After succumbing to bankruptcy over a year ago, the remnant members of charitable design NGO Architecture for Humanity are staging a comeback as an international organisation operating under a new title.

At the time of its closure in January 2015 US-based Architecture for Humanity had been running for more than 15 years at the  with the mandate of providing architectural services to humanitarian building projects, such as the creation of shelters for refugees from military conflicts or natural disaster.

At its peak the organisation encompassed over 60 local chapters, and garnered a slew of prestige honours including the Index Award – Design to Improve Life (community category), the Rave Award for Architecture from Wired Magazine, Innovation of the Year under the Observer Newspapers Ethical Award, the Center of Architecture Foundation Award, as well as the National Design Award from the Cooper-Hewitt National Design Museum for “its commitment to brining sustainable architecture to global communities in need.”

Despite this string of accolades the charitable organisation came to an abrupt demise at the start of 2015 for reasons that included ambition outstripping budget restrictions, and inability to maintain public interest or funding largesse due to the prevailing view that humanitarian design projects aren’t fundamental rights.

The constituent chapters of Architecture for Humanity are now reviving the organisation under a different name in order to continue its humanitarian design mission. After establishing interim organisation the Chapter Network in the immediate aftermath of group’s demise, Architecture of Humanity’s local chapters have rebranded themselves as the Open Architecture Collaborative under an even more ambitious humanitarian mandate.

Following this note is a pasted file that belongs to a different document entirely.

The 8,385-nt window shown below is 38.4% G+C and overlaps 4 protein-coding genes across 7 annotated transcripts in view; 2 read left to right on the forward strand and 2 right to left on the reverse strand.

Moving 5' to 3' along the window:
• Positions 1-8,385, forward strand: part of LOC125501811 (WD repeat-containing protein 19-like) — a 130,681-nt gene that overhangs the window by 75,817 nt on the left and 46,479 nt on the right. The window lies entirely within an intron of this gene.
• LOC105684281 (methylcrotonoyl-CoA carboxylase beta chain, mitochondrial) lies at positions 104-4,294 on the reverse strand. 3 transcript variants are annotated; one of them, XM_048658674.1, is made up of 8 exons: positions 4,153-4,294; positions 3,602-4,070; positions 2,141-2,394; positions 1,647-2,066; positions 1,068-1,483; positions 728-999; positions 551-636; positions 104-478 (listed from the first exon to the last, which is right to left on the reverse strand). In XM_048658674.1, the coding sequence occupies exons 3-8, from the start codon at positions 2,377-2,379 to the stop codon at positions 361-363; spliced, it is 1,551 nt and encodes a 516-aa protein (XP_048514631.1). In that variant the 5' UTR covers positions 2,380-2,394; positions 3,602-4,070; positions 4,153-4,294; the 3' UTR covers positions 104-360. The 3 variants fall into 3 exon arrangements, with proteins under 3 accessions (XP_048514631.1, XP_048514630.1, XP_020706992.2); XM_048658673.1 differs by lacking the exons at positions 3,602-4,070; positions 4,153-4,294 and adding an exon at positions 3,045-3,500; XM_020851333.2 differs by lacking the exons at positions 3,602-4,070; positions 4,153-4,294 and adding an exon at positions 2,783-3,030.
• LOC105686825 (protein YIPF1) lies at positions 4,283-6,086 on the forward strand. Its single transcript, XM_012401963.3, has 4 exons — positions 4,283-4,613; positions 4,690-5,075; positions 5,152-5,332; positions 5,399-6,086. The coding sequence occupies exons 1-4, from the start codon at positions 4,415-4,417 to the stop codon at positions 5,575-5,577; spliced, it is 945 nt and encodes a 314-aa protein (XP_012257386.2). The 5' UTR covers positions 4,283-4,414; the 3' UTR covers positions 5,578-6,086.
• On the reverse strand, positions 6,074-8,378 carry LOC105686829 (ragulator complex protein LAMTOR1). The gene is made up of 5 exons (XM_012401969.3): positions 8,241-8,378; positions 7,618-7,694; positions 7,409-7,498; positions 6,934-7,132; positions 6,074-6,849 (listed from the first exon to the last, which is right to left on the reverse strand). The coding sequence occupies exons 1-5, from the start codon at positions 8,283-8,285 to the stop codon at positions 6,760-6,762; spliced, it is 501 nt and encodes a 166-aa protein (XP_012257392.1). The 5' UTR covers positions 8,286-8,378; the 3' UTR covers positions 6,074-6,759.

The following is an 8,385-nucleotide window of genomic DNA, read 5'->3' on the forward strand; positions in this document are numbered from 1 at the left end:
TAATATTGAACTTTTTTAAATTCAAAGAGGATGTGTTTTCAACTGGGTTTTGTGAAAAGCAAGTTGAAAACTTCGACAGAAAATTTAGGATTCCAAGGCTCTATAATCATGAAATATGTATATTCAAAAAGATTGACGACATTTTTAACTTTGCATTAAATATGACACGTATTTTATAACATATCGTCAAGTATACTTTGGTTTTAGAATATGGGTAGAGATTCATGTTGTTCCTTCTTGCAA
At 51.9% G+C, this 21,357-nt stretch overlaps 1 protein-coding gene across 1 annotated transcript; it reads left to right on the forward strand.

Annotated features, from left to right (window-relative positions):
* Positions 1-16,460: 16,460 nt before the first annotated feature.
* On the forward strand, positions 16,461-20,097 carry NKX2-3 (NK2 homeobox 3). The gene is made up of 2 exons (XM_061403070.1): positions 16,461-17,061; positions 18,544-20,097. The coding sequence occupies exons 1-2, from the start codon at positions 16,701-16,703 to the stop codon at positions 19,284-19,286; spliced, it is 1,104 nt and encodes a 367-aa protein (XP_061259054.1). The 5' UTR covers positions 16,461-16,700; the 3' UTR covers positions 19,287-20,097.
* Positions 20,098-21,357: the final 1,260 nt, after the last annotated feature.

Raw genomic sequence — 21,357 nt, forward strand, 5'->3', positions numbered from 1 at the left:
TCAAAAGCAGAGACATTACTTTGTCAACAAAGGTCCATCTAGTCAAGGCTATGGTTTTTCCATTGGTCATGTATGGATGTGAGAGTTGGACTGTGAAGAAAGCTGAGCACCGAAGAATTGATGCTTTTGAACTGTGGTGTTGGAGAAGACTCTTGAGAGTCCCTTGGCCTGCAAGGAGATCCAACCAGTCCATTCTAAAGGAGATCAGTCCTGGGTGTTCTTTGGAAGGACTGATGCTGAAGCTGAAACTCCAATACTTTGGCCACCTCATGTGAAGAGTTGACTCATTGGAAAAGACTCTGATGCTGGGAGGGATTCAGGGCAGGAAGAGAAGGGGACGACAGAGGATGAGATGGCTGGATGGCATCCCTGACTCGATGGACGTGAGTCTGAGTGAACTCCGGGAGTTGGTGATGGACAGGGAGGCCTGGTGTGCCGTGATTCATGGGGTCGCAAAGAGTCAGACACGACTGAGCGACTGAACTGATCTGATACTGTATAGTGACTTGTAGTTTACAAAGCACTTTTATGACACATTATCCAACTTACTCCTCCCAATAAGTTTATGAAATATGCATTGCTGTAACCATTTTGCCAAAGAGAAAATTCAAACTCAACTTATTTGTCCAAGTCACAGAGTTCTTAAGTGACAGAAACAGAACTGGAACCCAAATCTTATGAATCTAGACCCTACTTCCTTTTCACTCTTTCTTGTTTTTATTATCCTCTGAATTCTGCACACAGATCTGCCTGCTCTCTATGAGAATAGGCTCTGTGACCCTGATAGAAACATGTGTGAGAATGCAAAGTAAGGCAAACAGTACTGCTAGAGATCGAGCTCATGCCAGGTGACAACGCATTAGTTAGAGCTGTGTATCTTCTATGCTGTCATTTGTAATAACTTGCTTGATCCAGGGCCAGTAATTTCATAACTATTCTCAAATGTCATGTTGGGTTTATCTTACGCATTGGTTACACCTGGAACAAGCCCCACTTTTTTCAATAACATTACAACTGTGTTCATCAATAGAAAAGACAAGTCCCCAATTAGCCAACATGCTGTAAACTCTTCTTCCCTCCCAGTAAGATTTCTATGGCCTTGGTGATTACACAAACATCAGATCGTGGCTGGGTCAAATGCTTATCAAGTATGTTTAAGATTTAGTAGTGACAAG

“The mission of equitable professional service first brought us together, and the power of its impact and ongoing need had kept us driven,” said executive director Garret Jacobs in an official statement. “Now OAC takes our work to the next level, retooling our approach to reach more people than we ever imagined with the level of locally focused engagement that humanitarian design ultimately demand.

“I very much look forward to what we will do together in the months ahead.”

OAC has re-formed Architecture for Humanity into a 30-chapter organisation with an international scope based on grassroots governance and a stated mission of “design advocacy, facilitation, assessment and small build services to…local marginalised communities.”